I studied at a malayalm medium school,and whatever English I learned was taught to me by Elizabethe teacher and Susan teacher. Once our tacher had gone to the staff room and asked me to note down the names of those who talked in the class during her absence. The Headmistress was doing her rounds and asked me,"who is your teacher? and I answered "Susan Koshy", and got a beating for the first time.Because I didnt say 'Susan Koshy teacher'.I remember that lesson always.
    Those were the days!

  6. super narration as usual!! I love your wit. Hope you had a lovely Christmas and a great New Years eve. Wishing you a wonderful year ahead.

  7. @Stoic,



    Irunnaalum .

    We do have the word forms, it is another matter that we don't use them in daily speech.

  8. My interest never swayed while reading the post. I particularly like the caption :) especially because of the word complex related to it :D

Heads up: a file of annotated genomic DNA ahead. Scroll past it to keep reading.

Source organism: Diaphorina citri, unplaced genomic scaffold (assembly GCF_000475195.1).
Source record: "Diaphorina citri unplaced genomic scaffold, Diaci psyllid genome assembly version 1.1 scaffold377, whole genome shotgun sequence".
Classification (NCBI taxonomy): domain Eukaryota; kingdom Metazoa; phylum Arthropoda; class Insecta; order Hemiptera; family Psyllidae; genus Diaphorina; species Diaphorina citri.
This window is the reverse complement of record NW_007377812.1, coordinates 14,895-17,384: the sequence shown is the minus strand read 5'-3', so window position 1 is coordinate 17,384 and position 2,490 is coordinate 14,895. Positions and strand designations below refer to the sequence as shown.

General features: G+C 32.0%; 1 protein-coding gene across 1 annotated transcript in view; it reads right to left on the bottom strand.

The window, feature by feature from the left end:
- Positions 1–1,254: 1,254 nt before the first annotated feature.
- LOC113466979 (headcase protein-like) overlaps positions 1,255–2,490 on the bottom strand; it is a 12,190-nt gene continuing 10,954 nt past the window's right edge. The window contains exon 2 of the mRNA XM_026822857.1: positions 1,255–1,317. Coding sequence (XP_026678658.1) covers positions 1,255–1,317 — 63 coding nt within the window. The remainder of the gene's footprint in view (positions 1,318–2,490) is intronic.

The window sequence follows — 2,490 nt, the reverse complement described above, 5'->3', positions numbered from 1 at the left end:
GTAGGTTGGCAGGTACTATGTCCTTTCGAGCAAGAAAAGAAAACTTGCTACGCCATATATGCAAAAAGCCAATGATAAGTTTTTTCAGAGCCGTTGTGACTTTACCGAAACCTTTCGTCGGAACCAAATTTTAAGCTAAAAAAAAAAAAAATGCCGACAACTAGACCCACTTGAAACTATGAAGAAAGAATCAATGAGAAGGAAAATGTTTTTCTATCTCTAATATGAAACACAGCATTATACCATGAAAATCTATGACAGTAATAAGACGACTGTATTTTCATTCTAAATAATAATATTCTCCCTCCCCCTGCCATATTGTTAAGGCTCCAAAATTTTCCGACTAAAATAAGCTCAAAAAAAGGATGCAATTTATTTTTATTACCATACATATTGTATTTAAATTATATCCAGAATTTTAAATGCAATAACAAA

How simply and yet deeply you define beauty. "Your beauty lies in being yourself." Loved the post! :)

  9. @ Anonymous:
    Talk that way and your guest would think you are laughing at him...

  10. Superbly written! My first time here.

  11. This comment has been removed by a blog administrator.

  12. This world sure needs more teachers like you...

  13. Wow I would have never thought a student could pull off a becoming-Aishwarya stunt. You are different KT. No wonder you are everyone's favorite teacher. Its the toughest thing to find understanding teachers, when what they are supposed to understand "could sent your head reeling at an incredibly fast spin" :-)